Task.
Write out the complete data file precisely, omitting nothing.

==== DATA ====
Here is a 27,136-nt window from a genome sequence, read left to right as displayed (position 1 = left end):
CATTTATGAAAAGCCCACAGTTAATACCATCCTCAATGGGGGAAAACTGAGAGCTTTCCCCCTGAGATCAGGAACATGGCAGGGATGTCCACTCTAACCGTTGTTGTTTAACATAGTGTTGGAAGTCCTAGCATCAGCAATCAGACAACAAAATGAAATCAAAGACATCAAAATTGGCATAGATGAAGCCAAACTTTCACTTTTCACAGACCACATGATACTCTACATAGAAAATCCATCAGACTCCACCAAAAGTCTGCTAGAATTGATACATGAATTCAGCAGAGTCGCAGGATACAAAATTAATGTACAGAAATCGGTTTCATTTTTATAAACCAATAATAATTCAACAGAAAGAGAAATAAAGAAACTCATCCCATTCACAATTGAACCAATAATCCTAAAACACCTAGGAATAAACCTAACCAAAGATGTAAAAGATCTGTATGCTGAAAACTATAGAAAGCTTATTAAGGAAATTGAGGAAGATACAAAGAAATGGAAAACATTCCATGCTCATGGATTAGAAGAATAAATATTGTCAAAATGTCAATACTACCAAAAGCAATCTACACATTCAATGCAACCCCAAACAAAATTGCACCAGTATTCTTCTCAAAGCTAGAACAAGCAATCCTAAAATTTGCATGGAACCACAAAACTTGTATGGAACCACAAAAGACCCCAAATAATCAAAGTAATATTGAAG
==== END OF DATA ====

Here is a 27,136-nt window from a genome sequence, read left to right as displayed (position 1 = left end):
CATTTATGAAAAGCCCACAGTTAATACCATCCTCAATGGGGGAAAACTGAGAGCTTTCCCCCTGAGATCAGGAACATGGCAGGGATGTCCACTCTAACCGTTGTTGTTTAACATAGTGTTGGAAGTCCTAGCATCAGCAATCAGACAACAAAATGAAATCAAAGACATCAAAATTGGCATAGATGAAGCCAAACTTTCACTTTTCACAGACCACATGATACTCTACATAGAAAATCCATCAGACTCCACCAAAAGTCTGCTAGAATTGATACATGAATTCAGCAGAGTCGCAGGATACAAAATTAATGTACAGAAATCGGTTTCATTTTTATAAACCAATAATAATTCAACAGAAAGAGAAATAAAGAAACTCATCCCATTCACAATTGAACCAATAATCCTAAAACACCTAGGAATAAACCTAACCAAAGATGTAAAAGATCTGTATGCTGAAAACTATAGAAAGCTTATTAAGGAAATTGAGGAAGATACAAAGAAATGGAAAACATTCCATGCTCATGGATTAGAAGAATAAATATTGTCAAAATGTCAATACTACCAAAAGCAATCTACACATTCAATGCAACCCCAAACAAAATTGCACCAGTATTCTTCTCAAAGCTAGAACAAGCAATCCTAAAATTTGCATGGAACCACAAAACTTGTATGGAACCACAAAAGACCCCAAATAATCAAAGTAATATTGAAG